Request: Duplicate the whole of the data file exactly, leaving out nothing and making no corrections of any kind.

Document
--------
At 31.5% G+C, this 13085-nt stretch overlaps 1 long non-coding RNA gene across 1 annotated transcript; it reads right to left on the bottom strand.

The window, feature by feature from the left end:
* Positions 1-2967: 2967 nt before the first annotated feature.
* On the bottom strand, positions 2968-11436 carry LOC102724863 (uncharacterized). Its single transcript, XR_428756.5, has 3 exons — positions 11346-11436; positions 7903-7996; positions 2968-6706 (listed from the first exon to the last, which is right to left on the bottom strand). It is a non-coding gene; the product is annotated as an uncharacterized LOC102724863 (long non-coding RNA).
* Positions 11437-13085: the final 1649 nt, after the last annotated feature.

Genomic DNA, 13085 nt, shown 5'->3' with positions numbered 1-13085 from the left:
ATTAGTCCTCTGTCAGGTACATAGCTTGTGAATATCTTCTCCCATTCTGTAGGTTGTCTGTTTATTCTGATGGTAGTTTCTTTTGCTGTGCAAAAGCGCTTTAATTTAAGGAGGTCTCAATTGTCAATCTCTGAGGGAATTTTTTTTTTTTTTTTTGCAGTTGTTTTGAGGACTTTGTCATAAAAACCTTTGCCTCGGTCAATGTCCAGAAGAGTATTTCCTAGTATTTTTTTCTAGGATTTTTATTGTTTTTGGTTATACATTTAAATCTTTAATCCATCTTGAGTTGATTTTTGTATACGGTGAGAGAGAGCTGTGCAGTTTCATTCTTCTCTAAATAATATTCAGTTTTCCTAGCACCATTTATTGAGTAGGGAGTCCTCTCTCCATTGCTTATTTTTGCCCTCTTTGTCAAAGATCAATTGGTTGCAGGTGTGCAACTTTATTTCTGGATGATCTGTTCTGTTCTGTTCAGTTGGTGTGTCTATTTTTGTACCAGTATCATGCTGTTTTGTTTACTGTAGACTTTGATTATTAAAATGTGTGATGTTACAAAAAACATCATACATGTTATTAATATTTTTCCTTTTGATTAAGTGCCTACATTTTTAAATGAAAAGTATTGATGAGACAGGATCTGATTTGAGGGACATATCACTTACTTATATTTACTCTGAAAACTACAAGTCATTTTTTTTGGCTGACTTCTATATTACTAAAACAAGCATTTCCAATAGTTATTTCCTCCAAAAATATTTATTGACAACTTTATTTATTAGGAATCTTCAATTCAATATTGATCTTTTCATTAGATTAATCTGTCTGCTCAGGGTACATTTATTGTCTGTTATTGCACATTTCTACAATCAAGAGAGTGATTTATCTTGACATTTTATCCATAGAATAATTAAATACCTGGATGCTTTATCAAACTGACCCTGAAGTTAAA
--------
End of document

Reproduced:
At 31.5% G+C, this 13085-nt stretch overlaps 1 long non-coding RNA gene across 1 annotated transcript; it reads right to left on the bottom strand.

The window, feature by feature from the left end:
* Positions 1-2967: 2967 nt before the first annotated feature.
* On the bottom strand, positions 2968-11436 carry LOC102724863 (uncharacterized). Its single transcript, XR_428756.5, has 3 exons — positions 11346-11436; positions 7903-7996; positions 2968-6706 (listed from the first exon to the last, which is right to left on the bottom strand). It is a non-coding gene; the product is annotated as an uncharacterized LOC102724863 (long non-coding RNA).
* Positions 11437-13085: the final 1649 nt, after the last annotated feature.

Genomic DNA, 13085 nt, shown 5'->3' with positions numbered 1-13085 from the left:
ATTAGTCCTCTGTCAGGTACATAGCTTGTGAATATCTTCTCCCATTCTGTAGGTTGTCTGTTTATTCTGATGGTAGTTTCTTTTGCTGTGCAAAAGCGCTTTAATTTAAGGAGGTCTCAATTGTCAATCTCTGAGGGAATTTTTTTTTTTTTTTTTGCAGTTGTTTTGAGGACTTTGTCATAAAAACCTTTGCCTCGGTCAATGTCCAGAAGAGTATTTCCTAGTATTTTTTTCTAGGATTTTTATTGTTTTTGGTTATACATTTAAATCTTTAATCCATCTTGAGTTGATTTTTGTATACGGTGAGAGAGAGCTGTGCAGTTTCATTCTTCTCTAAATAATATTCAGTTTTCCTAGCACCATTTATTGAGTAGGGAGTCCTCTCTCCATTGCTTATTTTTGCCCTCTTTGTCAAAGATCAATTGGTTGCAGGTGTGCAACTTTATTTCTGGATGATCTGTTCTGTTCTGTTCAGTTGGTGTGTCTATTTTTGTACCAGTATCATGCTGTTTTGTTTACTGTAGACTTTGATTATTAAAATGTGTGATGTTACAAAAAACATCATACATGTTATTAATATTTTTCCTTTTGATTAAGTGCCTACATTTTTAAATGAAAAGTATTGATGAGACAGGATCTGATTTGAGGGACATATCACTTACTTATATTTACTCTGAAAACTACAAGTCATTTTTTTTGGCTGACTTCTATATTACTAAAACAAGCATTTCCAATAGTTATTTCCTCCAAAAATATTTATTGACAACTTTATTTATTAGGAATCTTCAATTCAATATTGATCTTTTCATTAGATTAATCTGTCTGCTCAGGGTACATTTATTGTCTGTTATTGCACATTTCTACAATCAAGAGAGTGATTTATCTTGACATTTTATCCATAGAATAATTAAATACCTGGATGCTTTATCAAACTGACCCTGAAGTTAAA